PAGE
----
In recent years the letters E, S and G have never been uttered more. These letters in the context of investing stand for environmental, social and governance and we welcome the fact that they are gaining so much prominence.
Given the amount of data and insight amassed on these topics alongside the proliferation of information on social media, it is no surprise that consumer preferences and government agendas have shifted dramatically towards these three words. So too has investor interest. Companies must be cognisant of the ongoing energy transition, as well as changing sentiment towards social norms, occupational behaviour and the firm’s wider impact on society and the environment. We are increasingly asked if ESG factors are important to us as investors and how exactly it is that we incorporate ESG analysis into our portfolio construction.
Our approach to ESG investing
Our approach to ESG investing is (and has always been) embedded in our investment process. This is the same process that was put in place when I joined in 2002. Our “4Ms” process is used to assess companies and the industries they operate in; a valuation overlay is then applied to ascertain whether, in our opinion, we are paying the right price for that company. The “4Ms” process includes an analysis of; model, money, management and momentum.
When we analyse business models a key part of our philosophy is focussed on their sustainability. Many factors contribute towards a company’s ability to create enduring franchises. Companies that have positive impacts on the environment through efficiency gains or otherwise will often thrive as a result.
ESG factors also have an impact on a company’s money or financial position. If a company is subject to increased regulation or industry specific taxes this will impact a company’s cash generating ability. Furthermore, it is rarely easy to assess the quality of a company through the use of pure financial data and industry analysis.
A determination of the quality of management and key decision makers is one of the most important parts of company assessment. Our belief is that Management teams that have a long-term focus, a good track record of shareholder alignment and understand the sustainability or thematic dynamics at play in the industry are more likely to outperform those that do not.
Finally, earnings momentum refers to the ability of a company to over-deliver against market expectations and grow earnings strongly into the future. Success here relies heavily on a sustainable strategy being put in place by a strong management team that is overseen by an experienced and independent board.
We believe ESG factors impact all parts of an investment case often implicitly, not explicitly. The effectiveness of a company’s corporate governance structure and the impact a company has on the environment and society, we believe, are just as important as more traditional indicators of quality such cash flow or returns on invested capital.
A company’s ESG characteristics directly impact how it is valued. All these factors influence the price multiples the market is willing to attribute to a company’s earnings or the cost of capital used to discount its cash flows. Our core belief is that companies that score well on ESG and sustainability factors warrant a premium over time.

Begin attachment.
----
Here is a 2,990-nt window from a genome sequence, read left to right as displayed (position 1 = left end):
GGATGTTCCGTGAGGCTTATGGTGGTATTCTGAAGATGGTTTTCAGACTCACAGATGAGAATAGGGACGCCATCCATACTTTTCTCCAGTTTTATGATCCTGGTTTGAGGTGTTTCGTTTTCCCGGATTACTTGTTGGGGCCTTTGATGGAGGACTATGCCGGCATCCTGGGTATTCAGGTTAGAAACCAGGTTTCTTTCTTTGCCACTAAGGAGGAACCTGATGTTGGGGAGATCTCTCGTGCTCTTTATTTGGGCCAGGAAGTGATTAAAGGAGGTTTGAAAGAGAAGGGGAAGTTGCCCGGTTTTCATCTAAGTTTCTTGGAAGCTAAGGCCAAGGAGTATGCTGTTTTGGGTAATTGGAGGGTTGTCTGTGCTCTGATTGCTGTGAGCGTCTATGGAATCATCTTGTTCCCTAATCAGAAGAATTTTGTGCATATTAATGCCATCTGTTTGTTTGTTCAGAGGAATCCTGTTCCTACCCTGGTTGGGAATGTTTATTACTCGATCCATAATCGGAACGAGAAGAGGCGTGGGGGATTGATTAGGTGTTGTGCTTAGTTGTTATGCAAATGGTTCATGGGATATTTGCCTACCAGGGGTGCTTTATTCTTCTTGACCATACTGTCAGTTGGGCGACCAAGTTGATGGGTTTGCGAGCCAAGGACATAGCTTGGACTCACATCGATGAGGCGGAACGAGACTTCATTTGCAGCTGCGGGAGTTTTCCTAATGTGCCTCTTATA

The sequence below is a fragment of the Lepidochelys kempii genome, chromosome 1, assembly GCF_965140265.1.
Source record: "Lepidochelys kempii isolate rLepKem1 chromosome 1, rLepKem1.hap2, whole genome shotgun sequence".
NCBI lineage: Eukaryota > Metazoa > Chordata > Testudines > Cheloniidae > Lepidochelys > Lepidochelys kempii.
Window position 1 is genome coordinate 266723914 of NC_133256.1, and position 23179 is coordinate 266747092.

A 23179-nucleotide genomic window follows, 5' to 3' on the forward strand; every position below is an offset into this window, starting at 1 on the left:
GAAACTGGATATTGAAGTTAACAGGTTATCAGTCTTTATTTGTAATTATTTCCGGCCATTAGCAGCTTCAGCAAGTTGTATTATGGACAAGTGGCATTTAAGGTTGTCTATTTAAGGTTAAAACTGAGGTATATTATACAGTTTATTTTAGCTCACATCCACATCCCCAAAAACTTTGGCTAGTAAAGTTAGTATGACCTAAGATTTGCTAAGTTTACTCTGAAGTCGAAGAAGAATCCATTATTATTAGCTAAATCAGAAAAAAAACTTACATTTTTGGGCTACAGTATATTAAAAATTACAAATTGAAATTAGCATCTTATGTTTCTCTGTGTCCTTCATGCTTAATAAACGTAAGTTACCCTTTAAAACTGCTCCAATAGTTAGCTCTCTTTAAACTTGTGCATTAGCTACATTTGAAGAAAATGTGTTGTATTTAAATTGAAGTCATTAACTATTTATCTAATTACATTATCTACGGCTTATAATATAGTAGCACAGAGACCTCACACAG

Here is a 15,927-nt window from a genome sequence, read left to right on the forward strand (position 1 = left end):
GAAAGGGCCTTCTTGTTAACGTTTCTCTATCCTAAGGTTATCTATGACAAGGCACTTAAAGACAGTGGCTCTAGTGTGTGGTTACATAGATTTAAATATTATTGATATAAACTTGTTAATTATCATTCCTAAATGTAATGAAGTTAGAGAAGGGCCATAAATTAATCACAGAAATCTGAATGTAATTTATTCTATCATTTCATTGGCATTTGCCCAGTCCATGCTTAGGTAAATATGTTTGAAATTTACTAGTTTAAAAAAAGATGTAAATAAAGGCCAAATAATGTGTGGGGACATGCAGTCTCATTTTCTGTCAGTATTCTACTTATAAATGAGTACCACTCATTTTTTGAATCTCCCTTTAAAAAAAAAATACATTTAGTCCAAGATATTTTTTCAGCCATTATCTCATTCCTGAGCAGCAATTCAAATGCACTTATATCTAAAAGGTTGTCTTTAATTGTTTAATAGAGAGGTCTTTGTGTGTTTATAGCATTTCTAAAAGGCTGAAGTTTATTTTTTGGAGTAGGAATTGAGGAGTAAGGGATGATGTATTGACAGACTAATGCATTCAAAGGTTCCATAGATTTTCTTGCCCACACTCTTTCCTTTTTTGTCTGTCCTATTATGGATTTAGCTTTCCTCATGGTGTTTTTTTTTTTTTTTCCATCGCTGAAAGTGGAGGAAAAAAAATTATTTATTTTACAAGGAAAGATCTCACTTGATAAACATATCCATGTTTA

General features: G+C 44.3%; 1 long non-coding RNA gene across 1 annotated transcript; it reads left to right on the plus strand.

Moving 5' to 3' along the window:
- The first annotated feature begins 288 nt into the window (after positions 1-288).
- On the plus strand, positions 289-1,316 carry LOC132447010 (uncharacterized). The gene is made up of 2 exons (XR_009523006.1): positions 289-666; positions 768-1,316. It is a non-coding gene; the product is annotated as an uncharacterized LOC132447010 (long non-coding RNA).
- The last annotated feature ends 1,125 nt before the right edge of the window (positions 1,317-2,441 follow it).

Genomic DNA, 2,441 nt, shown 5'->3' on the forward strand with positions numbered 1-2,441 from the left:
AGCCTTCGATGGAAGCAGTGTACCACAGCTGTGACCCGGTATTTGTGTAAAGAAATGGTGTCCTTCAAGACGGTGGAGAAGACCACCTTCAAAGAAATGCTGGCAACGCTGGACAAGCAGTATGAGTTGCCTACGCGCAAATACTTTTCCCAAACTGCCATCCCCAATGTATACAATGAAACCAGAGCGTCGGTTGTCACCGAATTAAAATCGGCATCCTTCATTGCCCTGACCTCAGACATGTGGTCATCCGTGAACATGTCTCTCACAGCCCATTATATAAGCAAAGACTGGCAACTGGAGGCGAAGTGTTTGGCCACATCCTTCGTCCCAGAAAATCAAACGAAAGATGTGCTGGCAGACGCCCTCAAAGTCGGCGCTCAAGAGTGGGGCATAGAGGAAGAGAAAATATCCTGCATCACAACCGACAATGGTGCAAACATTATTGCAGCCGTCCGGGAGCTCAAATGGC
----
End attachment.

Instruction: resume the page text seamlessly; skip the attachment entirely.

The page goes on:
Investing for the long term
Does this mean we only invest in companies with strong green credentials or perfectly diverse boards? No, we do not. We believe how a company is valued tomorrow is in many ways more important than how a company is valued today. Which is why we do not automatically exclude companies that do not score well on ESG metrics today.
For instance, if a corporate board or management team are committed to improving governance or reducing carbon emissions, we believe there are positive returns to be generated from the increasing earnings multiples the market would be willing to attribute to these stocks in the future. Indeed, as active investors we also see it as incumbent upon us to use our shareholder influence to effect this change. We use the access we have to management to challenge their thought processes or raise awareness of issues. We would also make the point that this is a privilege not afforded to managers of passive investment products.
Ultimately, our job is to try to maximise shareholder returns and that means we need to have an investment process which accommodates, not just appends, the importance of ESG analysis and takes into account all the different factors that drive earnings and valuations ‘today and tomorrow’. We believe our process does this and has been integral to the performance delivered so far. Since I joined in 2002 the Henderson Smaller Companies Investment Trust has produced a cumulative NAV total return of 1,239% versus our benchmark (the Numis Smaller Companies Index) which has returned 606%1 and outperformed the benchmark in the last 15 out of the last 17 financial years.
Annual performance (cumulative income) (%)
|Discrete year performance % change (updated quarterly)||Share Price||NAV|
|30/09/2019 to 30/09/2020||-10.6||-4.0|
|28/09/2018 to 30/09/2019||-2.9||-5.2|
|29/09/2017 to 28/09/2018||18.4||10.6|
|30/09/2016 to 29/09/2017||23.6||26.2|
|30/09/2015 to 30/09/2016||7.4||9.1|
All performance, cumulative and annual growth data is sourced from Morningstar as at 31 October 2020
Net asset value (NAV) - The total value of a fund's assets less its liabilities.
Valuation metrics - Metrics used to gauge a company’s performance, financial health and expectations for future earnings eg, price to earnings (P/E) ratio and return on equity (ROE).
1Source: Janus Henderson Investors, as at 18 November 2020